Young musicians today are more likely than those of previous generations to decry the harm that drugs can cause, according to research in America.
The study, based on an analysis of drug lyrics in English-language popular music since the 1960s, was last week highlighted as one of the few pieces of good news in the annual survey by the European monitoring centre for drugs and drug addiction, the EU's drugs agency.
The research, published by the University of Texas at Austin, explodes the conventional wisdom that popular music encourages teenagers to abuse drugs.
The author, John Markert of Cumberland University, Tennessee, says that although there has always been a generally hostile attitude towards heroin and other hard drugs, teenage listeners today "are being exposed to more negative images of marijuana and LSD than older listeners."
The research comes as British MPs are preparing to vote on Wednesday to approve the reclassification of cannabis.
Songs dealing with illegal drugs have always dotted popular music. In the 1930s, Fats Waller dreamed about a "5-foot" joint in Viper's Drag, and Harry "the Hipster" Gibson posed the question: "Who put the benzedrine in Mrs Murphy's Ovaltine?"
But it was not until the 1960s that it became a constant theme. Markert's study, Sing a Song of Drug Use-Abuse, is based on analysis of 784 songs since the 1960s that explicitly mention an illegal substance. It shows that, while heroin and cocaine have largely been treated with hostility by musicians, their attitude towards cannabis and LSD has changed sharply over the years.
Markert found 100 songs with lyrics about heroin, more than half from the 1990s. But whether it is Lou Reed's "It's my wife, it's my life" from the song Heroin, Neil Young's "I watched the needle take another man" from The Needle and the Damage Done, or Pearl Jam's "It's my blood" from Blood, they demonstrate an increasingly hostile attitude in the 1990s.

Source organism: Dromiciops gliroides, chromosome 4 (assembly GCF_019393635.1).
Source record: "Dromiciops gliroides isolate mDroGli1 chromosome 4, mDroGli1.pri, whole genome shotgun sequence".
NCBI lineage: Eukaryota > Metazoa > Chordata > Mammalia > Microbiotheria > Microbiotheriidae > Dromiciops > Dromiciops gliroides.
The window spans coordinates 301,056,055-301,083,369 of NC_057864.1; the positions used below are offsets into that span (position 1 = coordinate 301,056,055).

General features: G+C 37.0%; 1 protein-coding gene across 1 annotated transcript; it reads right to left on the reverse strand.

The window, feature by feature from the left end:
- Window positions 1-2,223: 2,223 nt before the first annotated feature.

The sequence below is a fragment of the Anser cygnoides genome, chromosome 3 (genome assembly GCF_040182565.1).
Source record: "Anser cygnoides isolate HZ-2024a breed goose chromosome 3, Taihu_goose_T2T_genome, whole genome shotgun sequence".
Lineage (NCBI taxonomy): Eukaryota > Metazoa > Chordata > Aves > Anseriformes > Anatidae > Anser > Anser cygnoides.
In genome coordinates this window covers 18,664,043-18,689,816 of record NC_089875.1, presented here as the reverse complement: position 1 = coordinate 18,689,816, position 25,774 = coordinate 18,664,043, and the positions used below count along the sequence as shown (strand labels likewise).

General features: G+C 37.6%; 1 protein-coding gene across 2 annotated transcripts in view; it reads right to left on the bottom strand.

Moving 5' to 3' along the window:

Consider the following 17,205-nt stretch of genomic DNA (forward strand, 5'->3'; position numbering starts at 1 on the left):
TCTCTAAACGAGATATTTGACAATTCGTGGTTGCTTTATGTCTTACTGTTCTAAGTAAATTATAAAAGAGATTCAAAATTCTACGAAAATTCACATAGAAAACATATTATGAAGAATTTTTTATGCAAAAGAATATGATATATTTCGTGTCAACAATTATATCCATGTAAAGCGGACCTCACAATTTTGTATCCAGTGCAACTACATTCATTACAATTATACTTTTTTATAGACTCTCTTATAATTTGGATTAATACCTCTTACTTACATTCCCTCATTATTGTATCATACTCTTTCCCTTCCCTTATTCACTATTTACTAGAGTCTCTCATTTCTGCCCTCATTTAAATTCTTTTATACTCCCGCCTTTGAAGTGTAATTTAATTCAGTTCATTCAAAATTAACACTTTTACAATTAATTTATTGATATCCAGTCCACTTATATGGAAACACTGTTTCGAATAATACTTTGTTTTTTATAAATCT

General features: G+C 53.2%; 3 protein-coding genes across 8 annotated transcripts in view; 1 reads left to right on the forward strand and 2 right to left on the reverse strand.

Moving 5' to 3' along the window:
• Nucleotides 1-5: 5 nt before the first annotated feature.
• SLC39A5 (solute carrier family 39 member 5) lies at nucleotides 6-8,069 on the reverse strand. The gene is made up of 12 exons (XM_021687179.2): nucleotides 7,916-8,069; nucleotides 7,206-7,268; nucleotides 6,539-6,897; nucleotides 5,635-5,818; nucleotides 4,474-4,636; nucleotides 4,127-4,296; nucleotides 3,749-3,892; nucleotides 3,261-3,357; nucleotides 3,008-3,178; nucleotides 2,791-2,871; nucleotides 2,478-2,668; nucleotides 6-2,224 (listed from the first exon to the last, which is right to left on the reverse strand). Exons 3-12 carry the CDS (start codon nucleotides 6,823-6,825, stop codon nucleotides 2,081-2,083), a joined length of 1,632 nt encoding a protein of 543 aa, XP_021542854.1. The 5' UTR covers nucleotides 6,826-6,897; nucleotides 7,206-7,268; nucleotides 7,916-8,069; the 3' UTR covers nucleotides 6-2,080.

Nearly twice as many songs deal with cocaine and they are also generally negative. Some from the 1960s and 1970s such as "She don't lie, she don't lie, cocaine", from Eric Clapton's version of JJ Cale's Cocaine, and the Grateful Dead's "Drivin' that train, high on cocaine", are hardly negative. But by the 1990s the attitude is far more trenchant with rap music presenting cocaine, particularly crack, as a loser drug. It seems there has been a much bigger shift in attitudes towards marijuana and LSD, and musicians use their hostility to drugs to attack the older generation.
Markert says that, while Jimi Hendrix's Purple Haze personified 1960s acid rock, four fifths of the songs that explicitly mention LSD are post 1980 and overwhelmingly hostile. "Contemporary young people view LSD as the drug of older, screwed-up middle-aged people," he says.
The majority of the songs in the sample are about cannabis and generally take a positive approach, although the more recent songs are more equivocal. Few 1960s songs explicitly mention marijuana, mainly because they would have been banned from radio.
The veteran country singer Willie Nelson produced a platinum-selling album, Hempilation, in 1995 singing the praises of cannabis.
In the 90s, several over-30s musicians, such as JJ Cale, Tom Petty and Sheryl Crow, released albums that lauded marijuana and were geared to an older, more marijuana-accepting audience.
They contrast sharply with the message from Biohazard's 1994 Failed Territory -- "another neighborhood gets destroyed by the drug deal" -- which attacks the systemic problem associated with drug use and is shared by nearly half of the 1990s songs analysed by Markert.
"1990s music such as Biohazard's sees nothing good with dope. Drugs are bad; there is no equivocation, no okay drugs such as marijuana or LSD and many of them link cannabis to other drugs such as cocaine as a gateway drug."
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